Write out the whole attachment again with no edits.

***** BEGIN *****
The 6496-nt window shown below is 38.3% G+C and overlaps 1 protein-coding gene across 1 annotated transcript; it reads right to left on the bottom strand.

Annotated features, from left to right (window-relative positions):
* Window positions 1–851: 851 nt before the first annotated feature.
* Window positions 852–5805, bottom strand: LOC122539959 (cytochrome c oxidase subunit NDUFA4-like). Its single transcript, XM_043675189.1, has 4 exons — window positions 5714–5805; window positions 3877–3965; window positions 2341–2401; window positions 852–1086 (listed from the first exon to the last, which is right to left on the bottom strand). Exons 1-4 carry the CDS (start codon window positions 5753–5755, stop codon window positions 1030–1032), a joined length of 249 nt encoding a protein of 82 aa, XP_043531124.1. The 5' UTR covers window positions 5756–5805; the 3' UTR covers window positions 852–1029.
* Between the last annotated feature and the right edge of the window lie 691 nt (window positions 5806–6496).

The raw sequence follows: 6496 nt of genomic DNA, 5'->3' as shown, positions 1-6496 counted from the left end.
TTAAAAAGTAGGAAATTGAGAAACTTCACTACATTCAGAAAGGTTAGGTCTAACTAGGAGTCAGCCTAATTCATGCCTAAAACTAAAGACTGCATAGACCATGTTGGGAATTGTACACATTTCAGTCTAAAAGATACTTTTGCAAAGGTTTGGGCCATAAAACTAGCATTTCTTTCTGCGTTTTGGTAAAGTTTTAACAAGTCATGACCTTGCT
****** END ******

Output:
The 6496-nt window shown below is 38.3% G+C and overlaps 1 protein-coding gene across 1 annotated transcript; it reads right to left on the bottom strand.

Annotated features, from left to right (window-relative positions):
* Window positions 1–851: 851 nt before the first annotated feature.
* Window positions 852–5805, bottom strand: LOC122539959 (cytochrome c oxidase subunit NDUFA4-like). Its single transcript, XM_043675189.1, has 4 exons — window positions 5714–5805; window positions 3877–3965; window positions 2341–2401; window positions 852–1086 (listed from the first exon to the last, which is right to left on the bottom strand). Exons 1-4 carry the CDS (start codon window positions 5753–5755, stop codon window positions 1030–1032), a joined length of 249 nt encoding a protein of 82 aa, XP_043531124.1. The 5' UTR covers window positions 5756–5805; the 3' UTR covers window positions 852–1029.
* Between the last annotated feature and the right edge of the window lie 691 nt (window positions 5806–6496).

The raw sequence follows: 6496 nt of genomic DNA, 5'->3' as shown, positions 1-6496 counted from the left end.
TTAAAAAGTAGGAAATTGAGAAACTTCACTACATTCAGAAAGGTTAGGTCTAACTAGGAGTCAGCCTAATTCATGCCTAAAACTAAAGACTGCATAGACCATGTTGGGAATTGTACACATTTCAGTCTAAAAGATACTTTTGCAAAGGTTTGGGCCATAAAACTAGCATTTCTTTCTGCGTTTTGGTAAAGTTTTAACAAGTCATGACCTTGCT